Connect to share and comment
Queen Elizabeth II smashed a bottle of whisky against Britain's biggest warship on Friday as she gave her name to the new aircraft carrier at a ceremony in Scotland.
The 65,000-tonne HMS Queen Elizabeth is one of two carriers being built at a combined cost of £6.2 billion ($10.6 billion, 7.8 billion euros) to overhaul Britain's naval capabilities.
But the pomp of the ceremony at Rosyth Dockyard near Edinburgh came despite serious doubts about the carrier's US-built jets.
Queen Elizabeth said Britain's future flagship, due to enter service in 2020, "marks a new phase in our naval history".
The 88-year-old monarch attended the naming ceremony with her husband Prince Philip, Britain's lord high admiral who served in the navy in World War II.
"Wherever this ship may serve, whatever tasks may be asked of her, let all those who serve on her know that on this day she was blessed with the prayers of us all for her success and her safe return to calm waters," she said.
"I name this ship Queen Elizabeth. May God bless her and all who sail in her."
The ship is named after both the current monarch and England's Queen Elizabeth I, who reigned from 1558 to 1603.
She then pressed a button to button to bring a bottle of Bowmore malt whisky from the Scottish island of Islay crashing down onto the side of the ship.
British authorities eschewed the traditional champagne in honour of the Scottish location.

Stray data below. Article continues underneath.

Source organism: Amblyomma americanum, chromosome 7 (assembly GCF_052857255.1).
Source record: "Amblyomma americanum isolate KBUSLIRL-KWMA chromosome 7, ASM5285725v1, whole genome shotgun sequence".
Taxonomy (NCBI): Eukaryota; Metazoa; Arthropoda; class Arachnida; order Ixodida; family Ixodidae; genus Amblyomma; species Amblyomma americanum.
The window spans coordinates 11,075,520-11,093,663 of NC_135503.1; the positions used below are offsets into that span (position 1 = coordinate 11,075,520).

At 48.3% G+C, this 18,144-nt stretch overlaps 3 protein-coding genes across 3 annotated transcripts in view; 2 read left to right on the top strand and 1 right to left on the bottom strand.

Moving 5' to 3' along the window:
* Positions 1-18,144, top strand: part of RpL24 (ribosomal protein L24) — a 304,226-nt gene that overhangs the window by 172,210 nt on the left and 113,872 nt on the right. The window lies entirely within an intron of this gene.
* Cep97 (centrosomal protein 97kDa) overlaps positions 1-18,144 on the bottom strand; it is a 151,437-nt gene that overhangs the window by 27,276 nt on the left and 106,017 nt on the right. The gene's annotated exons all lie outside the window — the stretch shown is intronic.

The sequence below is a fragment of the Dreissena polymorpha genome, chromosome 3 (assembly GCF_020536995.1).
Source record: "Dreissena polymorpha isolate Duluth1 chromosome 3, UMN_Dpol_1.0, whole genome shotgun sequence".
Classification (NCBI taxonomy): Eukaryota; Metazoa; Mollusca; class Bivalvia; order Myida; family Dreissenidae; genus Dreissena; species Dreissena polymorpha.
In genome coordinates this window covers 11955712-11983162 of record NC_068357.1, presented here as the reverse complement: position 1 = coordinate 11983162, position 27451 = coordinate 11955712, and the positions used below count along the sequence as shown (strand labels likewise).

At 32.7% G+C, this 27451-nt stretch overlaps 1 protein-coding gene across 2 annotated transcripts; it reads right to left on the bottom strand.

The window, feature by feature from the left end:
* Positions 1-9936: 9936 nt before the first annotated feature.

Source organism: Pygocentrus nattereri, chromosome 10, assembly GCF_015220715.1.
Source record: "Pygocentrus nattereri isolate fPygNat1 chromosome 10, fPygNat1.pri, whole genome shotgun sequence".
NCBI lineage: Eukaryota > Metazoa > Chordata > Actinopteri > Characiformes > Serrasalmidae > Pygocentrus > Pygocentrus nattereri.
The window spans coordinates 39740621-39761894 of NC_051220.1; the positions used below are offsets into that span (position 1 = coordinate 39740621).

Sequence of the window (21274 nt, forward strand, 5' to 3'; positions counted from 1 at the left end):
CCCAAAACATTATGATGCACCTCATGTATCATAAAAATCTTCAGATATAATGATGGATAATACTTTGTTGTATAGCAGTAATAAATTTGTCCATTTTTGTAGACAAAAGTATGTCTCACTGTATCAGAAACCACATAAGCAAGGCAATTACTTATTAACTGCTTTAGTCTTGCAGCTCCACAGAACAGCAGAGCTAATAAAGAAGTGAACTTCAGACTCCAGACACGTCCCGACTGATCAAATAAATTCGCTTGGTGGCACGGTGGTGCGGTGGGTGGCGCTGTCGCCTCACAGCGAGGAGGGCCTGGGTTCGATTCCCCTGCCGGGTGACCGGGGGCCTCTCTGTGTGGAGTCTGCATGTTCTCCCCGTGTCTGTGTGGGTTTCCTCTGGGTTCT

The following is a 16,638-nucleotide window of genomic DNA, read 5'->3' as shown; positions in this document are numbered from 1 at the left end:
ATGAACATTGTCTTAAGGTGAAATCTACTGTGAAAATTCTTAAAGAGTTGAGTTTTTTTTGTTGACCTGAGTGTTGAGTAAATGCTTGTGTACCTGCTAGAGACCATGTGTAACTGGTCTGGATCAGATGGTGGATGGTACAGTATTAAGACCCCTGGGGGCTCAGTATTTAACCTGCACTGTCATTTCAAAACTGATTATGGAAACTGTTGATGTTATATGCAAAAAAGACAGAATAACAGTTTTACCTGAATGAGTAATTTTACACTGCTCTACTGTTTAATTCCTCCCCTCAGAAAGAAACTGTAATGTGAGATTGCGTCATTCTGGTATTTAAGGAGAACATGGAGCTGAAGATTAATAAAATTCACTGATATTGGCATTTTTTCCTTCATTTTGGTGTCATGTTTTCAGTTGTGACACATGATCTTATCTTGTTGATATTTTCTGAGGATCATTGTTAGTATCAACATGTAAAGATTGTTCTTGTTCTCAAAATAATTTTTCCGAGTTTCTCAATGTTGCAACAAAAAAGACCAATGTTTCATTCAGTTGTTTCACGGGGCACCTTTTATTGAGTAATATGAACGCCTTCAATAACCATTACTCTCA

Prime Minister David Cameron said the ship "will be the spearhead of British sea power for the next half century".
The Red Arrows military aerobatics display team later flew over the ship, streaming red white and blue smoke behind them, followed by historic naval aircraft.
- Longer than 28 buses -
The ship measures 280 metres (920 feet) long -- the equivalent of 28 London buses or nearly three times the length of Buckingham Palace -- and 56 metres from keel to masthead.
The Royal Navy has been without any carrier strike capability since Cameron's coalition government scrapped Britain's previous vessels in 2010 as part of austerity measures to curb a huge deficit.
The metal was first cut on the new HMS Queen Elizabeth five years ago. The dock will be flooded later this month allowing the ship to float for the first time.
Sea trials are expected to begin in 2017, with flight trials of its Lockheed Martin F-35 Lightning II stealth multi-role fighters starting the following year.
Its sister ship, HMS Prince of Wales, is still under construction.
Once they are fully operational, the warships will be able to carry 40 aircraft each, both rotary and fixed wing, and are intended to provide a mobile base for Britain's navy, army and air force around the world.
But the Queen Elizabeth and its complement of US-built F-35 jets will not enter service until 2020, meaning Britain faces another six years without any active carrier strike capability.
The F-35 has been dogged by problems. The US military grounded its entire fleet of the aircraft on Thursday as it completes additional engine inspections following a fire aboard one of the jets in Florida last week.
There have also been questions about whether Britain needs such mammoth aircraft carriers when its military role in the world has diminished.
Two months before Scotland votes in an independence referendum on whether to stay or leave the United Kingdom, Defence Secretary Philip Hammond said it showcased the best of Britain.
"This ship, the biggest the Royal Navy has ever had, is a demonstration of the UK at its very best with workers from across the Union contributing," he said in a statement.
Built by a partnership comprising BAE Systems, Babcock, Thales and the Ministry of Defence, the construction has involved 10,000 people across six ship yards.